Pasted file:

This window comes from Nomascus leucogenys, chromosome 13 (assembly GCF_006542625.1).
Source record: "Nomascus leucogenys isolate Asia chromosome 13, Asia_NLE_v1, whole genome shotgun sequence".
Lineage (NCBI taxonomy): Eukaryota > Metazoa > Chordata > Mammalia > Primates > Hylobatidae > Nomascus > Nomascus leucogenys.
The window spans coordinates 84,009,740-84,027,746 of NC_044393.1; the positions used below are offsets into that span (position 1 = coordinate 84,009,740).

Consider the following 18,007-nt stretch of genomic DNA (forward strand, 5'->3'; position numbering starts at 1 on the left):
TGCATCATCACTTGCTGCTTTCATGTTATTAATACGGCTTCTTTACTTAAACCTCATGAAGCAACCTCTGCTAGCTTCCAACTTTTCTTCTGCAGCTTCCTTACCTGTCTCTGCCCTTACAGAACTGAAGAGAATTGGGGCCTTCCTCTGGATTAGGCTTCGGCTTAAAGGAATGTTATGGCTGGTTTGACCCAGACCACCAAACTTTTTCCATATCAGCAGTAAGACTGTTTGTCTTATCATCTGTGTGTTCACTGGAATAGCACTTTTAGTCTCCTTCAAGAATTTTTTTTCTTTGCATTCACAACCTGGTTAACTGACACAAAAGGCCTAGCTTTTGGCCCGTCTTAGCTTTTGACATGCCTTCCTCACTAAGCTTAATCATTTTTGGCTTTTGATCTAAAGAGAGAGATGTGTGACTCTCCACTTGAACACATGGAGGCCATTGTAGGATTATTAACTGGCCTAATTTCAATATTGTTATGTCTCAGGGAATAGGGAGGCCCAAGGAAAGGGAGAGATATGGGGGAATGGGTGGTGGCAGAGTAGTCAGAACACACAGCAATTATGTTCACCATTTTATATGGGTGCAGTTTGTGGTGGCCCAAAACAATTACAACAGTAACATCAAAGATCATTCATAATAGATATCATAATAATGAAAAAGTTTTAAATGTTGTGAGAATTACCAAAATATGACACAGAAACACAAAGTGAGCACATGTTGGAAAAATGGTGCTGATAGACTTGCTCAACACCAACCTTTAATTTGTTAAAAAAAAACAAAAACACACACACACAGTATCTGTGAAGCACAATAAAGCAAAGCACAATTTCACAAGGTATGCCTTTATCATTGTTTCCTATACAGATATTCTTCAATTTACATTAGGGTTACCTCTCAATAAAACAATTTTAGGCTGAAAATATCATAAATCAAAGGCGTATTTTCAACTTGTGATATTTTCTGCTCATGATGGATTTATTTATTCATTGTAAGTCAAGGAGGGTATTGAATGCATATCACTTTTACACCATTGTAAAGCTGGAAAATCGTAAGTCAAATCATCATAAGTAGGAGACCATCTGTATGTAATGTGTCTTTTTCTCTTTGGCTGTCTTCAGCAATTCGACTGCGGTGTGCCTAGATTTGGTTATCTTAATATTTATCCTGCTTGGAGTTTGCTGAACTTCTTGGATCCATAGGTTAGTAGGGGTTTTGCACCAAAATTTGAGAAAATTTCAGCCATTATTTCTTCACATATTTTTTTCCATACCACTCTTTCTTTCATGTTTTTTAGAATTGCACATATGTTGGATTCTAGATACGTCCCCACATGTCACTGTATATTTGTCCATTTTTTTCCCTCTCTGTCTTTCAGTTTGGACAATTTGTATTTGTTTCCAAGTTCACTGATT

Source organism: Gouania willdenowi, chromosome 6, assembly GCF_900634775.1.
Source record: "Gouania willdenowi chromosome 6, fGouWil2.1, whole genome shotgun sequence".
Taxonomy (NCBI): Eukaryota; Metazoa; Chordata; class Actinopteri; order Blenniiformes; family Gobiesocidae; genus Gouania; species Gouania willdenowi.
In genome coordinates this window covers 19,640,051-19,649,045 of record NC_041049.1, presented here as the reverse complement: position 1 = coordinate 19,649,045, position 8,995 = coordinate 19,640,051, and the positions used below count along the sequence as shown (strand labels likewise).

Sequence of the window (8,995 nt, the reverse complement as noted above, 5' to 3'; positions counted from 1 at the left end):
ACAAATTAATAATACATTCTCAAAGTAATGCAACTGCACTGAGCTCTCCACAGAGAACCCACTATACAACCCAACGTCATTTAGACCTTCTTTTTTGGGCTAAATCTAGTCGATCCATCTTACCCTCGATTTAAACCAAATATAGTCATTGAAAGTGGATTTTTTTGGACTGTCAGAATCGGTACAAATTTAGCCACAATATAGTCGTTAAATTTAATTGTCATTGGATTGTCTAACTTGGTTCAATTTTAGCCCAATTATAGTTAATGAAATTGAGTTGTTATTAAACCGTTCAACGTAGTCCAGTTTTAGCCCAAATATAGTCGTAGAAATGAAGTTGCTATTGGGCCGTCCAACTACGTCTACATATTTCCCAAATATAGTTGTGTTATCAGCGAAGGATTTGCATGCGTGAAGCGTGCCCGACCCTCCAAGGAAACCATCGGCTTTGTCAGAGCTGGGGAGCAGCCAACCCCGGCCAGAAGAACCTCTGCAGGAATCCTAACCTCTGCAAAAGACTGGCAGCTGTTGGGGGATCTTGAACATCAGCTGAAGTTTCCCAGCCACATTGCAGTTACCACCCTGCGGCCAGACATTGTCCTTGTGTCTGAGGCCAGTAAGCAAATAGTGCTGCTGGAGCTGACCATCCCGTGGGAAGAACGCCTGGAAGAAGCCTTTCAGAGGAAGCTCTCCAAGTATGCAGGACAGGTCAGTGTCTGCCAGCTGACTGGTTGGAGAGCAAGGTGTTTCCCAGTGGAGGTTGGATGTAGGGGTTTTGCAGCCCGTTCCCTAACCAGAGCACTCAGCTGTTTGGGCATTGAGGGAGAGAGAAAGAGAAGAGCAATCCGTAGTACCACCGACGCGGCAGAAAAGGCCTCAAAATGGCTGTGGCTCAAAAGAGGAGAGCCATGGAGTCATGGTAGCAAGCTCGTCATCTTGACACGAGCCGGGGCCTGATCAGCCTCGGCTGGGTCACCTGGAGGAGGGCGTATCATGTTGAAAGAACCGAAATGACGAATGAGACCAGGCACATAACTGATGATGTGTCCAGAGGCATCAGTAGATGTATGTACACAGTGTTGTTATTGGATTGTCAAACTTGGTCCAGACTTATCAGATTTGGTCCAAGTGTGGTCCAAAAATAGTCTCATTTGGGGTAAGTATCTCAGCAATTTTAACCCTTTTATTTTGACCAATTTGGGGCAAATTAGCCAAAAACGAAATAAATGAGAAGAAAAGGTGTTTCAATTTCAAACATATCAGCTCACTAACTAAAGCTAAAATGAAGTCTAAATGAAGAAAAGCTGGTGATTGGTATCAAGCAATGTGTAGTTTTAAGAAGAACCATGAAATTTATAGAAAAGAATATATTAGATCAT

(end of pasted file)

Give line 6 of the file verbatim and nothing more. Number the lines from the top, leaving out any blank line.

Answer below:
TGCATCATCACTTGCTGCTTTCATGTTATTAATACGGCTTCTTTACTTAAACCTCATGAAGCAACCTCTGCTAGCTTCCAACTTTTCTTCTGCAGCTTCCTTACCTGTCTCTGCCCTTACAGAACTGAAGAGAATTGGGGCCTTCCTCTGGATTAGGCTTCGGCTTAAAGGAATGTTATGGCTGGTTTGACCCAGACCACCAAACTTTTTCCATATCAGCAGTAAGACTGTTTGTCTTATCATCTGTGTGTTCACTGGAATAGCACTTTTAGTCTCCTTCAAGAATTTTTTTTCTTTGCATTCACAACCTGGTTAACTGACACAAAAGGCCTAGCTTTTGGCCCGTCTTAGCTTTTGACATGCCTTCCTCACTAAGCTTAATCATTTTTGGCTTTTGATCTAAAGAGAGAGATGTGTGACTCTCCACTTGAACACATGGAGGCCATTGTAGGATTATTAACTGGCCTAATTTCAATATTGTTATGTCTCAGGGAATAGGGAGGCCCAAGGAAAGGGAGAGATATGGGGGAATGGGTGGTGGCAGAGTAGTCAGAACACACAGCAATTATGTTCACCATTTTATATGGGTGCAGTTTGTGGTGGCCCAAAACAATTACAACAGTAACATCAAAGATCATTCATAATAGATATCATAATAATGAAAAAGTTTTAAATGTTGTGAGAATTACCAAAATATGACACAGAAACACAAAGTGAGCACATGTTGGAAAAATGGTGCTGATAGACTTGCTCAACACCAACCTTTAATTTGTTAAAAAAAAACAAAAACACACACACACAGTATCTGTGAAGCACAATAAAGCAAAGCACAATTTCACAAGGTATGCCTTTATCATTGTTTCCTATACAGATATTCTTCAATTTACATTAGGGTTACCTCTCAATAAAACAATTTTAGGCTGAAAATATCATAAATCAAAGGCGTATTTTCAACTTGTGATATTTTCTGCTCATGATGGATTTATTTATTCATTGTAAGTCAAGGAGGGTATTGAATGCATATCACTTTTACACCATTGTAAAGCTGGAAAATCGTAAGTCAAATCATCATAAGTAGGAGACCATCTGTATGTAATGTGTCTTTTTCTCTTTGGCTGTCTTCAGCAATTCGACTGCGGTGTGCCTAGATTTGGTTATCTTAATATTTATCCTGCTTGGAGTTTGCTGAACTTCTTGGATCCATAGGTTAGTAGGGGTTTTGCACCAAAATTTGAGAAAATTTCAGCCATTATTTCTTCACATATTTTTTTCCATACCACTCTTTCTTTCATGTTTTTTAGAATTGCACATATGTTGGATTCTAGATACGTCCCCACATGTCACTGTATATTTGTCCATTTTTTTCCCTCTCTGTCTTTCAGTTTGGACAATTTGTATTTGTTTCCAAGTTCACTGATT